Sorry, that is an extinction road too. Before you fight for a total ban on hunting, maybe you might want to take a look at those same examples.
A total ban on hunting with the absence of natural predators results in species genocidal evolution. In the real world a compromise between hunters and natural predators will not happen. Humans must be first. Sorry hunters, but yes hunting done incorrectly can and has and does lead to species eradication. Eastern Bison case in point. Near extinction (Intentionally) of the Bison- Bison. How do we fix what is wrong. And I think that most hunters and I mean real hunters understand that there is a problem. First, I would like to qualify "hunter"
A hunter is not someone who goes out and shoots just for the fun of it. A true hunter eats what he kills and never takes more than he needs. This is the way of the warrior. Regardless of what Race or Tribe he may be from. A true hunter will respect the land as much as the environmentalist will. Those who go out and kill for the fun of it are the very worst of all predators. There are such animals in the animal kingdom, such as the hyena. Then, there is man. Man not only kills any species he comes across for sport, he also kills his own kind as well, and sometimes this is done even for sport as well.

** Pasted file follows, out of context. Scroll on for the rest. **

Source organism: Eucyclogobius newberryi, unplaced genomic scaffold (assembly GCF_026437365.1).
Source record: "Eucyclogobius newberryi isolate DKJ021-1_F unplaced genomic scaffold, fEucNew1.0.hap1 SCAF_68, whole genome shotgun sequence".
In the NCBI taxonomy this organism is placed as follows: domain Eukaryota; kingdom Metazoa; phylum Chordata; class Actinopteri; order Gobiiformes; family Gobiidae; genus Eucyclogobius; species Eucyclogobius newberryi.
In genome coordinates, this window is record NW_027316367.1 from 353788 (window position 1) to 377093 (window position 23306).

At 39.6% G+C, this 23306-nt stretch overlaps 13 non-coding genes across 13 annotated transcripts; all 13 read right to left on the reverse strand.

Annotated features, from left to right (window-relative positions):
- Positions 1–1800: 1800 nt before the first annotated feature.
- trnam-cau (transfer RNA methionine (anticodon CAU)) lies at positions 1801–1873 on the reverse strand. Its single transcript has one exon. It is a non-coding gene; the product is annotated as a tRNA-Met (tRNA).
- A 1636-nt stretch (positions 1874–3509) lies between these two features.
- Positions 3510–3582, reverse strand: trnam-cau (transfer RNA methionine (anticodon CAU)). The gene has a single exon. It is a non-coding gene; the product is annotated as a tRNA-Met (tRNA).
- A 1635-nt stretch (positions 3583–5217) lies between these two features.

So yes, man will and has killed for sport and will continue to do so. Too many times, I have come across the remains of deer lying in the woods with noting removed but the head and a hindquarter. Anyone else who has spent their lives in the woods as I have, will have had the same experience too if they have lived long enough. A real hunter will be as angered by this action as much as I am. So let’s not get all confused, there is a difference in a hunter and a “sport killer”.